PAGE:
Dawn Walker, flute; Jesse Barrett, Ellen Sherman, oboe; Ginger Kroft, Erin Finkelstein clarinet; Dominic Teresi, Laura Koepke, bassoon; Meredith Brown, Alicia Mastromonaco, horn.
Charles Gounod, Petite Symphonie: Scherzo: Allegro moderato
Sergei Prokofiev, Romeo and Juliet Suite
The Street Wakens
Wolfgang Amadeus Mozart, Serenade No. 11 in C Minor, K. 388
Menuet and Trio
One of the most popular forms of musical entertainment in the 18th century came from ensembles of wind instruments, often called Harmonie, that were assembled to provide a pleasant background for banquets and ceremonies. Wind instruments were especially favored for outdoor events. Light multi-movement serenades or divertimentos and arrangements of popular opera tunes were the standard fare. Such works, as Alfred Einstein wrote, “are ‘innocent’ in every sense, written as it were before the fall from grace—the French Revolution—written for summer nights of torches and lamps, to be heard close by and from afar; and it is from afar that they sound most beautiful.” In 1782, the same year that Mozart composed the Serenade, K. 388, Emperor Joseph II established his royal Harmonie ensemble as an octet of virtuoso players.
Charles Gounod is perhaps best known today for his opera Faust. But for Bach lovers, his Ave Maria, with its sumptuous romantic melody superimposed on a Prelude in C Major from the Well-Tempered Clavier will come more immediately to mind. Gounod’s influence on French music is widely acknowledged. He was respectful of classical forms and successfully incorporated them within his updated French idiom. A perfect example of this is his Petite Symphonie pour instruments à vent (Little Symphony for Wind Instruments), composed in 1885 for his friend Paul Taffenel, the leading flutist and perhaps the most influential woodwind player of his time. Taffenel had recently founded Société de Musique de la Chambre pour Instruments à Vent (Chamber Music Society for Wind Instruments) and it was for this organization that Petite Symphonie was premiered in 1885 in Paris. In this work, which elegantly straddles the realms of symphony and chamber music, Gounod replicates the instrumentation of a Harmonie ensemble as in one of Mozart’s serenades, with the addition of a flute part originally intended for the virtuoso Taffenel. The Scherzo is in a traditional “hunting” mode, with a contrasting trio in a more relaxed, pastoral character.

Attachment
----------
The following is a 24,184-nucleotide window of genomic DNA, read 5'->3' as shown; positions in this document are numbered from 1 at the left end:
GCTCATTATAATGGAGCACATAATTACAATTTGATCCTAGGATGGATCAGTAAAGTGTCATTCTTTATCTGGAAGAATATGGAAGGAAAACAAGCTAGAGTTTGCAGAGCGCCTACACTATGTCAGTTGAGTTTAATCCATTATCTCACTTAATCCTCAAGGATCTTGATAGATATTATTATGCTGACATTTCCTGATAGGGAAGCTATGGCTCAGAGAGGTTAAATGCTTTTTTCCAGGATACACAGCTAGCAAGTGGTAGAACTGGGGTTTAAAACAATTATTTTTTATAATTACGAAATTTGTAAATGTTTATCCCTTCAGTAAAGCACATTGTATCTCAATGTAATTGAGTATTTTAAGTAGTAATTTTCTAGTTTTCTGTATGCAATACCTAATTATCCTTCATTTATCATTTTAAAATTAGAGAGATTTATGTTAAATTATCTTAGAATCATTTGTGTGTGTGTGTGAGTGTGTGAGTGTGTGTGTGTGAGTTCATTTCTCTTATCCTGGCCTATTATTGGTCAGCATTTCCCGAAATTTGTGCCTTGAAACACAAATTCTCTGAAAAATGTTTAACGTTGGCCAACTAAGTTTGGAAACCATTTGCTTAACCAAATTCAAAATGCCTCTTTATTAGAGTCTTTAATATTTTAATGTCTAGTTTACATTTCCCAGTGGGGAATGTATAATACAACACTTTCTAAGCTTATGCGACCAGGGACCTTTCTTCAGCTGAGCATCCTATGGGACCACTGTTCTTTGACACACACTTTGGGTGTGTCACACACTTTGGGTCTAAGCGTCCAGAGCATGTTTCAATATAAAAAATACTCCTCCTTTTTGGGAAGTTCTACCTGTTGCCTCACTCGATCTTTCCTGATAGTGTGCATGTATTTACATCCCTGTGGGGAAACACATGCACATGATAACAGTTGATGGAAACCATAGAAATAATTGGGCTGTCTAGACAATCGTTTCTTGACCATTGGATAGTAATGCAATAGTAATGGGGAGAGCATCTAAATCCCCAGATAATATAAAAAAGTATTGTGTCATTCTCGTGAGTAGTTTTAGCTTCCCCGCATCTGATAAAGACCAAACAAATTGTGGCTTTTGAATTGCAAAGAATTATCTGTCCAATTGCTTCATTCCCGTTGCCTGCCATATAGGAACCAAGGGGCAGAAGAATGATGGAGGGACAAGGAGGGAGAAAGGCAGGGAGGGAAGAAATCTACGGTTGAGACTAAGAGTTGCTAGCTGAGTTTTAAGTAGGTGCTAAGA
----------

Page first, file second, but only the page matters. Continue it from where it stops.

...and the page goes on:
Prokofiev’s ballet Romeo and Juliet originated with a commission in 1934 by the Kirov Theatre in Leningrad. Controversies and political tensions, including an originally intended happy ending, delayed a complete premiere in the Soviet Union until 1940. In total, the ballet contains more than two and one half hours of music. In the years between its completion and its premiere on the stage, Prokofiev created three separate symphonic suites with movements extracted from the ballet, and this evening’s suite, arranged for woodwind quintet, is distilled from those collections. In The Street Wakens, and the livelier Morning Dance, the servants first gather and then dance with the tavern servants. Madrigal concerns the star-crossed lovers’ first meeting. In Aubade, the staccato notes are meant to evoke mandolins. The march-like Montagues and Capulets, one of Prokofiev’s best-known pieces, vividly portrays the tension between the feuding families. Mercutio is a witty dance depicting Romeo’s friend.
It is not known for what occasion or patron the Serenade in C Minor was written, but from its very first notes—a stark C minor triad climaxing on falling diminished seventh—Mozart seems to steer the course of Harmoniemusik away from casual entertainment. This is not music that is “more beautiful from a distance,” this is Harmonie for connoisseurs. Originally entitled Parthia, it is cast in the four-movement format associated with symphonies of the time and uses formal designs also found in such works. The opening Allegro is a dramatic essay in sonata form with elements of sturm und drang style. Its antidote is the Andante, a lyrical, dare we say serene, sonata-form movement. Mozart’s recent immersion in the works of J.S. Bach is reflected in the Menuetto in canone. Bassoons follow one bar behind oboes in strict canon, with a rhythmically driving syncopation foreshadowing the atmosphere of the equivalent movement in Symphony No. 40. By contrast, the Trio sounds deceptively simple, but Mozart is deftly concealing even more contrapuntal complexity, since this is a double canon, al rovescio, which means that the answering voice is turned upside down, forming a mirror image. The finale consists of eight variations on a theme in C minor that restores the gravitas of the first movement. In the fifth variation the horns introduce a motive later used in Don Giovanni, guiding the music to an interlude in E-flat major. After returning to more vigorous variations in the home key, a coda in C major brings the work to a bright conclusion. –Allen Whear